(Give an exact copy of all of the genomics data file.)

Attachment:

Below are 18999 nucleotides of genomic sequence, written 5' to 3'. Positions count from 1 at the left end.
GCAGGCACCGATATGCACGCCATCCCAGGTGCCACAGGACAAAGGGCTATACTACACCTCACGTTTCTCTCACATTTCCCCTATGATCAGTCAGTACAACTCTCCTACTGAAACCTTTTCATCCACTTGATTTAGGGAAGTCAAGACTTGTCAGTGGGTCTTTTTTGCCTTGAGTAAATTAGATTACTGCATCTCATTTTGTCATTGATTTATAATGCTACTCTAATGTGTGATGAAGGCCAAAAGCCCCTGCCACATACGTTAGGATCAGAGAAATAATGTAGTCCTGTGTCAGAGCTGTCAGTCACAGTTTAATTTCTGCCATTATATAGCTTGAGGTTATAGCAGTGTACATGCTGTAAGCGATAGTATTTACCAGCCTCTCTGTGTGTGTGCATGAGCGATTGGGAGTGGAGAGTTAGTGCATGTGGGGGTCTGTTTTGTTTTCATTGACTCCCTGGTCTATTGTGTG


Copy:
Below are 18999 nucleotides of genomic sequence, written 5' to 3'. Positions count from 1 at the left end.
GCAGGCACCGATATGCACGCCATCCCAGGTGCCACAGGACAAAGGGCTATACTACACCTCACGTTTCTCTCACATTTCCCCTATGATCAGTCAGTACAACTCTCCTACTGAAACCTTTTCATCCACTTGATTTAGGGAAGTCAAGACTTGTCAGTGGGTCTTTTTTGCCTTGAGTAAATTAGATTACTGCATCTCATTTTGTCATTGATTTATAATGCTACTCTAATGTGTGATGAAGGCCAAAAGCCCCTGCCACATACGTTAGGATCAGAGAAATAATGTAGTCCTGTGTCAGAGCTGTCAGTCACAGTTTAATTTCTGCCATTATATAGCTTGAGGTTATAGCAGTGTACATGCTGTAAGCGATAGTATTTACCAGCCTCTCTGTGTGTGTGCATGAGCGATTGGGAGTGGAGAGTTAGTGCATGTGGGGGTCTGTTTTGTTTTCATTGACTCCCTGGTCTATTGTGTG